About the ParkJoin us in unearthing Prince George’s County’s prehistoric past at Dinosaur Park, home of Astrodon Johnstoni, Maryland’s state dinosaur.
The park is a unique site in Laurel, Maryland, featuring a rare deposit of fossils from the Early Cretaceous period, about 110 million years ago. Here, paleontologists have unearthed fossilized bones of several kinds of dinosaurs and early mammals, and fossils of trees and early flowering plants.
A garden helps to bring the prehistoric past alive with plants and trees similar to those of dinosaur times. Interpretive signs describe Maryland’s dinosaurs and prehistoric environment, and the industrial and African American history of the area. The signs are just outside the fenced-in fossil area which is only accessible during open house hours or by appointment.
History of Dinosaur Park
English scientist Sir Richard Owen coined the term “dinosaur” in 1842 to describe the ancient reptiles that roamed the Earth from 230 to 65 million years ago. Since then, the discovery of dinosaur bones has captured the public’s interest and fueled our imaginations! Though most people associate dinosaur finds with the western United States, significant finds of dinosaur bones and early plant life have been found here at Dinosaur Park making it one of the most important dinosaur sites east of the Mississippi River.
Before the discovery of dinosaur bones, the clays of the Muirkirk Deposit were a source of siderite, or iron ore, and iron furnaces operated in the area as early as the 1700s. The most prominent furnace was the Muirkirk Ironworks located a half mile south of Dinosaur Park and operated from the mid-1800s until the 1920s. African American miners discovered the first dinosaur bones in 1858 in open pit mines near the park.
Among the first scientists to become interested in the Muirkirk Deposit was State Geologist Phillip Thomas Tyson. He brought some of the “strange bones” discovered in the iron mines of the Muirkirk Deposit to a meeting of the Maryland Academy of Sciences in 1859. There they were identified as dinosaur teeth! Academy member and dentist Christopher Johnson named the dinosaur Astrodon for the starburst pattern in a cross section in the teeth. The species name johnstoni was later added to reflect Johnston’s role in identifying Maryland’s first dinosaur, Astrodon johnstoni.
Other scientists interested in the dinosaur finds in Maryland include Professor O.C Marsh of Yale University. In the winter of 1887-88 Professor Marsh sent John Bell Hatcher to collect dinosaur bones from iron mines in Maryland. Hatcher collected at the Muirkirk Deposit and recovered hundreds of bones and teeth, including those of turtles and crocodiles. One specimen was a small sauropod named Pleurocoelus. Some scientists believe Pleurocoelus to be a juvenile Astrodon. Collection of dinosaur bones in Maryland continued in the 1890s by Arthur Bagnold Bibbins whose findings were added to the collections of the Smithsonian Institution. Fossil collecting at the Muirkirk Deposit essentially stopped when the iron industry died out in the early twentieth century and was not revived until the 1980s.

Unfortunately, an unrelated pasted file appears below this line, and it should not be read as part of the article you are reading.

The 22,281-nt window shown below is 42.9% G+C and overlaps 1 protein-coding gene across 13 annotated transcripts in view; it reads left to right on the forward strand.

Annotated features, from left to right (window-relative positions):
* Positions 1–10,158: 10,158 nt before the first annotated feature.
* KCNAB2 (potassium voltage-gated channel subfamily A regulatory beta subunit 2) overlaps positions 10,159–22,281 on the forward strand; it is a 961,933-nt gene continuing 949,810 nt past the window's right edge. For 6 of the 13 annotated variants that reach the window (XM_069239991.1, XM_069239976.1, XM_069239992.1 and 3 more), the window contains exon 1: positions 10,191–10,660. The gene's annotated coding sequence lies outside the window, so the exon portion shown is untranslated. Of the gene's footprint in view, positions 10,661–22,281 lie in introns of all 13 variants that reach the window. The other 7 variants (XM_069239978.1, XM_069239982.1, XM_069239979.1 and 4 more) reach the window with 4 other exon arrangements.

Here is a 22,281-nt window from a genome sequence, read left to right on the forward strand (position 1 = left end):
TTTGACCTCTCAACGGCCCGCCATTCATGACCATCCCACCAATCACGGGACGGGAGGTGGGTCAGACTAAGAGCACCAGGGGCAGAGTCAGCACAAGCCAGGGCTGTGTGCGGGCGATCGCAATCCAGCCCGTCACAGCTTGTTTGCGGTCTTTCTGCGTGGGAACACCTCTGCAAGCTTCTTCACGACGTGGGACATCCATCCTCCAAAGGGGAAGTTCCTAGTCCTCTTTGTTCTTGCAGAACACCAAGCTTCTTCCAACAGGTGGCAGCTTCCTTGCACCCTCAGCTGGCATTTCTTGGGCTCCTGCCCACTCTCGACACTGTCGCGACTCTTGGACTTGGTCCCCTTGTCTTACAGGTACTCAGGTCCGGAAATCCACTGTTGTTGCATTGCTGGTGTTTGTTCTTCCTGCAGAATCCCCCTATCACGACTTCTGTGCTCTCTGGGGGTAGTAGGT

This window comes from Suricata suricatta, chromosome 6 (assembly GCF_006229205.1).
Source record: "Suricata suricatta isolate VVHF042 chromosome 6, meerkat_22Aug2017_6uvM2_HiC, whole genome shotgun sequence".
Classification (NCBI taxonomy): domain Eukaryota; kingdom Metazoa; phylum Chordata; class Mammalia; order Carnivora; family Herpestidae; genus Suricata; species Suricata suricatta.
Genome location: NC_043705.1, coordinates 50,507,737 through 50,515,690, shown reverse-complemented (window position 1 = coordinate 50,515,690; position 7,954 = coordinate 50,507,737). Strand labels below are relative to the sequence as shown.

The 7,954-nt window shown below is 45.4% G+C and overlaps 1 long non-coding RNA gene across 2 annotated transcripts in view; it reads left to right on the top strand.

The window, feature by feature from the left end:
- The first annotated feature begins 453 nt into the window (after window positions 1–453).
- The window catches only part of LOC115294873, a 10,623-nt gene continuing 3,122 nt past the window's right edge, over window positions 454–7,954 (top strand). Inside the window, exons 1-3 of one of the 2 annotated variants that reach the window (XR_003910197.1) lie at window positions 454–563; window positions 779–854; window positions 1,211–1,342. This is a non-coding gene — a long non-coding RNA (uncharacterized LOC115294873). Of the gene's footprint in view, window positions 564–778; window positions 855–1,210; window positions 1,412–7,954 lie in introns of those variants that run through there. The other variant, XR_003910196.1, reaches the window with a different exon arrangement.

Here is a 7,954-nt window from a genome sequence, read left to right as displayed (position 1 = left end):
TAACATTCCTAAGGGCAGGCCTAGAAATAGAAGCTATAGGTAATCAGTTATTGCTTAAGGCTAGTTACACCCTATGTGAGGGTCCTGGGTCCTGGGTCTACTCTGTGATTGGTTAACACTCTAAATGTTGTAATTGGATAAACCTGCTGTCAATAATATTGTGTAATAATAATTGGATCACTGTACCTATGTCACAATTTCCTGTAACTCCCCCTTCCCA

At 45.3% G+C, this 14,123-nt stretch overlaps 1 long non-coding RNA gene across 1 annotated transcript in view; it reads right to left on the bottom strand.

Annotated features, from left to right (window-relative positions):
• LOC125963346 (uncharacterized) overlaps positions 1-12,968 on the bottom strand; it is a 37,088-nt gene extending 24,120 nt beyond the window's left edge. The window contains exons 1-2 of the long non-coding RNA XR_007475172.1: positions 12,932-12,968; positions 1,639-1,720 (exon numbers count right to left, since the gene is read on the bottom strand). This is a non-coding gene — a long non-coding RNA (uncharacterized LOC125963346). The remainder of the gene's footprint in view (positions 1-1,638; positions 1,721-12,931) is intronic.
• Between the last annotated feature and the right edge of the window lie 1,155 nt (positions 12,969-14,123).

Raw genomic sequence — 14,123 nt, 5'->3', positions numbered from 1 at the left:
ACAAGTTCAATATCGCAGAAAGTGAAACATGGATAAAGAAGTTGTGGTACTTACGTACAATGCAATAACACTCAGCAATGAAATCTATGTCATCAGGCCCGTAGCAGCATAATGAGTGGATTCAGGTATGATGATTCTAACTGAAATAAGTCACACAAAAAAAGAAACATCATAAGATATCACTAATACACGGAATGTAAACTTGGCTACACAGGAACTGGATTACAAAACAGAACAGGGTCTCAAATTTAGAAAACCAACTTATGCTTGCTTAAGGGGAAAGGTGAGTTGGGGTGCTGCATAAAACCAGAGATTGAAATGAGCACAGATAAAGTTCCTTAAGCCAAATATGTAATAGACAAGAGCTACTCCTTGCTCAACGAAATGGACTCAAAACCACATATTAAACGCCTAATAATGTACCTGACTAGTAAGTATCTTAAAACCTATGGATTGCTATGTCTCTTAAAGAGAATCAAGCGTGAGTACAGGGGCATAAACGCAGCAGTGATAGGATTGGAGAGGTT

Following the demise of the iron industry in the 1920s, the Muirkirk Deposit was mined for clay to make bricks and pigments for paint. Over the years, many more bones, teeth, and other fossils were recovered in the iron bearing clays of the Muirkirk Deposit, now preserved as Dinosaur Park.
Astrodon johnstoni, Maryland’s State Dinosaur
Astrodon johnstoni was the first dinosaur found in Maryland. Astrodon was a long necked plant-eating dinosaur and may have been a type of sauropod called a brachiosaur or titanosaur. Like all dinosaurs, Astrodon johnstoni walked erect with legs situated under its body (unlike lizards, which have sprawling legs that stick out to the side). Dinosaurs were reptiles and reproduced by laying eggs. Astrodon was an extremely large reptile. Scientists estimate that an adult Astrodon was at least 60 feet long and weighed several tons. In fact, a six-foot long, 220-pound femur (thighbone) was uncovered at the Muirkirk Deposit in the 1990s confirming Astrodon’s enormous size. In May of 1998 the Maryland State Assembly named Astrodon johnstoni the Maryland State Dinosaur. Please click here for more information about dinosaurs and plants that existed in Maryland during the Early Cretaceous Period.
Why Preserve Dinosaur Park?
The fossil bearing clay of the Muirkirk Deposit at Dinosaur Park is very rare. Hardly anywhere else on the east coast of the United States is there an exposed layer of fossils with dinosaur bones and plant fossils available for scientists to study. Dinosaur bones and teeth, and other fossils enhance our knowledge about prehistoric life and help to explain how plants and animals evolve over time. Dinosaur Park was established for three reasons
Come visit Dinosaur Park and walk the same ground the dinosaurs did millions of years ago and experience the excitement of observing and discovering secrets of Maryland’s prehistoric past! You might just make an important discovery!
For information about school programs and group tours please call 301-627-7755. For general information call 301-627-1286, TTY 301-699-2544.